PRECISION MACHINING CO v. MARSHALL

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Court of Appeals of Texas,Houston (1st Dist.).

U.S.A. PRECISION MACHINING CO., Appellant, v. William S. MARSHALL, Appellee.

William S. Marshall, Appellant, v. U.S.A. Precision Machining Co., Appellee.

No. 01-01-00818-CV.

Decided: November 07, 2002

Panel consists of Justices TAFT, ALCALA, and PRICE.* Douglas R. Drucker,Karen D. Smith, Drucker, Rutledge, Ward & Smith, The Woodlands, for Appellant. Peter Costea, Houston, for Appellee.

OPINION

Appellant, U.S.A. Precision Machining Co., appeals a jury verdict that U.S.A. Precision breached a commission agreement with appellee, William S. Marshall.   In U.S.A. Precision's appeal, we address (1) whether the trial court erred in excluding evidence of Marshall's prior murder conviction that had been set aside upon motion for new trial and (2) whether U.S.A. Precision preserved its complaint that the evidence is legally and factually insufficient to support the jury's implied finding that any agreement existed between the parties.   In Marshall's appeal, we address whether the trial court's reduction of the jury's award of attorney's fees, apparently based on a contingency-fee agreement, was an abuse of discretion.   We reverse that portion of the judgment in which the trial court remitted attorney's fees, modify the judgment to reinstate the jury's award of attorney's fees, and affirm the trial court's judgment as so modified.

Facts

Marshall was employed as a machinist at U.S.A. Precision from June 1997 until February 1999 and was paid a commission for each job. After Marshall noticed he had received different commissions on nearly identical jobs, he sued U.S.A. Precision for breach of contract.   U.S.A. Precision counterclaimed against Marshall for breach of contract, seeking the amount U.S.A. Precision had overpaid Marshall in commissions and the value of certain uniforms Marshall had failed to return at the termination of his employment.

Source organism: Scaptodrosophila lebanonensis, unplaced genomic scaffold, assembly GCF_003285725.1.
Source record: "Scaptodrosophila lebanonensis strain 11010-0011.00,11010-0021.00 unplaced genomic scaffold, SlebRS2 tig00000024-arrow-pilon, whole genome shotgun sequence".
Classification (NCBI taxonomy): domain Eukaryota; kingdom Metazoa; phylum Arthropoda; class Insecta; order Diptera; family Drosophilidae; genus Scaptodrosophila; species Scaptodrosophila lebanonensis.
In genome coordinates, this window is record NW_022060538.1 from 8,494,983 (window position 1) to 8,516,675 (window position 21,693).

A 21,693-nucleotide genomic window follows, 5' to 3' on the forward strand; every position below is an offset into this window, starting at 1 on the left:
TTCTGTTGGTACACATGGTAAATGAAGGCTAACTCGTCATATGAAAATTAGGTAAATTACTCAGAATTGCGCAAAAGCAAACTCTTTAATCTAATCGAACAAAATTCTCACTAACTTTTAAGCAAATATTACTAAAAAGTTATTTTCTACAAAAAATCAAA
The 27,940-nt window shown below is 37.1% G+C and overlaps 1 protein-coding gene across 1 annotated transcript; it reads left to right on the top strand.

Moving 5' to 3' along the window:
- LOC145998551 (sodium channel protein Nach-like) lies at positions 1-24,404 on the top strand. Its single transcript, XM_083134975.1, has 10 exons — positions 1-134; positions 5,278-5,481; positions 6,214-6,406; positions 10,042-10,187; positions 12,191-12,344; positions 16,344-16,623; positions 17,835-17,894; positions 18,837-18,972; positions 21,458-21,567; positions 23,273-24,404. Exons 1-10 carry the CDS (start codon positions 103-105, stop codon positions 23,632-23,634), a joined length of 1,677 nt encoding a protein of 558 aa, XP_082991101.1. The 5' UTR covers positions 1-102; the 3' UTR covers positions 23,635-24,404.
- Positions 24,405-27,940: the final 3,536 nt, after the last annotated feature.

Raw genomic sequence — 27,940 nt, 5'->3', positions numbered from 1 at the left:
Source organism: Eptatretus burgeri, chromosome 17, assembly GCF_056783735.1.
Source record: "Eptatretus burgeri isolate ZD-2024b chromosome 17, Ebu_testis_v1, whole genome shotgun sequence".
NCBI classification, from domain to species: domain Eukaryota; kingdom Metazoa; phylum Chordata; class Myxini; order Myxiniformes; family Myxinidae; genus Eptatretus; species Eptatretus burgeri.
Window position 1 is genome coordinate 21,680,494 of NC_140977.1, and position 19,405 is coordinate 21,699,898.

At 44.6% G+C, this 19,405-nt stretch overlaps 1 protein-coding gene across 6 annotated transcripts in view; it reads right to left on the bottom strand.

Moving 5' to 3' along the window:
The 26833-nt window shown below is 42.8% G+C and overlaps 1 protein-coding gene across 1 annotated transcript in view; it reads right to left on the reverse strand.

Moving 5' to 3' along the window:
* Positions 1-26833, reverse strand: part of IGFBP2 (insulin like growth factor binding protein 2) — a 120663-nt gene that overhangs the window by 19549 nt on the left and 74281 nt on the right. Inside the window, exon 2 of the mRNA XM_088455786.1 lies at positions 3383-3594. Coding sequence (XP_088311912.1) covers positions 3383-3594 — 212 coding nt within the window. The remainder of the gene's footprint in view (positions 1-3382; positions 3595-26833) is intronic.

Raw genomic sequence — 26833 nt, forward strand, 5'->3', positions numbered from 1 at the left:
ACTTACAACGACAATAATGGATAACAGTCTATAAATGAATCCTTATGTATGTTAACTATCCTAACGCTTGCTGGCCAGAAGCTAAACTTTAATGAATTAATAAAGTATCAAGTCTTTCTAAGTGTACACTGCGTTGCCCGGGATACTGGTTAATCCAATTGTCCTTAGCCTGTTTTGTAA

The suit was tried to a jury, which returned a verdict that U.S.A. Precision breached the commission agreement.   The jury awarded Marshall $54,953.00 in unpaid commissions and $29,478.50 in attorney's fees.   U.S.A. Precision filed a unified motion for judgment notwithstanding the verdict, for judgment disregarding jury findings, and for remittitur.   The trial court granted only the motion for remittitur and reduced the award of attorney's fees to $21,966.40, apparently based on the contingency agreement between Marshall and his attorney.

U.S.A. Precision's Appeal

In two points of error, U.S.A. Precision argues (1) the trial court erred in excluding evidence of Marshall's prior murder conviction and (2) the evidence is legally and factually insufficient to support the jury's implied finding that any agreement existed between the parties.

A. Exclusion of Evidence of Marshall's Conviction

In its first point of error, U.S.A. Precision claims it was entitled to introduce evidence of Marshall's prior murder conviction for two reasons:  (1) to impeach Marshall's credibility for truthfulness pursuant to Texas Rule of Evidence 609 and (2) to clarify the false impression Marshall created by testifying that he was continuously employed and living with his parents during the time he was actually incarcerated.

1. Standard of Review